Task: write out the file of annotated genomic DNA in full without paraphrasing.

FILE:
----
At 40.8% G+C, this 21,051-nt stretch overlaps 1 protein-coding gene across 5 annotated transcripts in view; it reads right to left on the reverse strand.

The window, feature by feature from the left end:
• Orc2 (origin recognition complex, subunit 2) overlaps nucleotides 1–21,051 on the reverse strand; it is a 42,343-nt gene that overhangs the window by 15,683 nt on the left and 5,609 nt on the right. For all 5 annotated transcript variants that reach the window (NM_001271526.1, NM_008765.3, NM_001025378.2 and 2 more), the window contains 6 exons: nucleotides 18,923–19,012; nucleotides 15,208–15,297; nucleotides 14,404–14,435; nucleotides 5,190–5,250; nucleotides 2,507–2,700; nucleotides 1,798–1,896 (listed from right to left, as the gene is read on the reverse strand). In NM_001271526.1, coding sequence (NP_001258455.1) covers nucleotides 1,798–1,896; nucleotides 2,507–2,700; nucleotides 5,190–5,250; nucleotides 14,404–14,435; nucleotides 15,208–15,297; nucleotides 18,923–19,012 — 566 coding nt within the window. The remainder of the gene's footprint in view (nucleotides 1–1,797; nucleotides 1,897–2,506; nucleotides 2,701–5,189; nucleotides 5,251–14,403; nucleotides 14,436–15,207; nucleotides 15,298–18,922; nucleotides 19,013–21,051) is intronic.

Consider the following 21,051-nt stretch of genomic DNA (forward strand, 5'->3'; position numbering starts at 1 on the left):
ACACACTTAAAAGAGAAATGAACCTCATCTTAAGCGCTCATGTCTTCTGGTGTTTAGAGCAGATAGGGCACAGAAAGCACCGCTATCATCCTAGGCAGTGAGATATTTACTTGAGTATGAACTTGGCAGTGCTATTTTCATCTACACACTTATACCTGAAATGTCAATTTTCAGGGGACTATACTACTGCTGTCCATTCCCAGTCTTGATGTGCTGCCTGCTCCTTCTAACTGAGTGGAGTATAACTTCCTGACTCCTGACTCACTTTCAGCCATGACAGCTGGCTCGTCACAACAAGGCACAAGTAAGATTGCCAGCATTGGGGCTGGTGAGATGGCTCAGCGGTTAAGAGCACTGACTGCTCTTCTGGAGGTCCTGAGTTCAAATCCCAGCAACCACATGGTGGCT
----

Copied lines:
At 40.8% G+C, this 21,051-nt stretch overlaps 1 protein-coding gene across 5 annotated transcripts in view; it reads right to left on the reverse strand.

The window, feature by feature from the left end:
• Orc2 (origin recognition complex, subunit 2) overlaps nucleotides 1–21,051 on the reverse strand; it is a 42,343-nt gene that overhangs the window by 15,683 nt on the left and 5,609 nt on the right. For all 5 annotated transcript variants that reach the window (NM_001271526.1, NM_008765.3, NM_001025378.2 and 2 more), the window contains 6 exons: nucleotides 18,923–19,012; nucleotides 15,208–15,297; nucleotides 14,404–14,435; nucleotides 5,190–5,250; nucleotides 2,507–2,700; nucleotides 1,798–1,896 (listed from right to left, as the gene is read on the reverse strand). In NM_001271526.1, coding sequence (NP_001258455.1) covers nucleotides 1,798–1,896; nucleotides 2,507–2,700; nucleotides 5,190–5,250; nucleotides 14,404–14,435; nucleotides 15,208–15,297; nucleotides 18,923–19,012 — 566 coding nt within the window. The remainder of the gene's footprint in view (nucleotides 1–1,797; nucleotides 1,897–2,506; nucleotides 2,701–5,189; nucleotides 5,251–14,403; nucleotides 14,436–15,207; nucleotides 15,298–18,922; nucleotides 19,013–21,051) is intronic.

Consider the following 21,051-nt stretch of genomic DNA (forward strand, 5'->3'; position numbering starts at 1 on the left):
ACACACTTAAAAGAGAAATGAACCTCATCTTAAGCGCTCATGTCTTCTGGTGTTTAGAGCAGATAGGGCACAGAAAGCACCGCTATCATCCTAGGCAGTGAGATATTTACTTGAGTATGAACTTGGCAGTGCTATTTTCATCTACACACTTATACCTGAAATGTCAATTTTCAGGGGACTATACTACTGCTGTCCATTCCCAGTCTTGATGTGCTGCCTGCTCCTTCTAACTGAGTGGAGTATAACTTCCTGACTCCTGACTCACTTTCAGCCATGACAGCTGGCTCGTCACAACAAGGCACAAGTAAGATTGCCAGCATTGGGGCTGGTGAGATGGCTCAGCGGTTAAGAGCACTGACTGCTCTTCTGGAGGTCCTGAGTTCAAATCCCAGCAACCACATGGTGGCT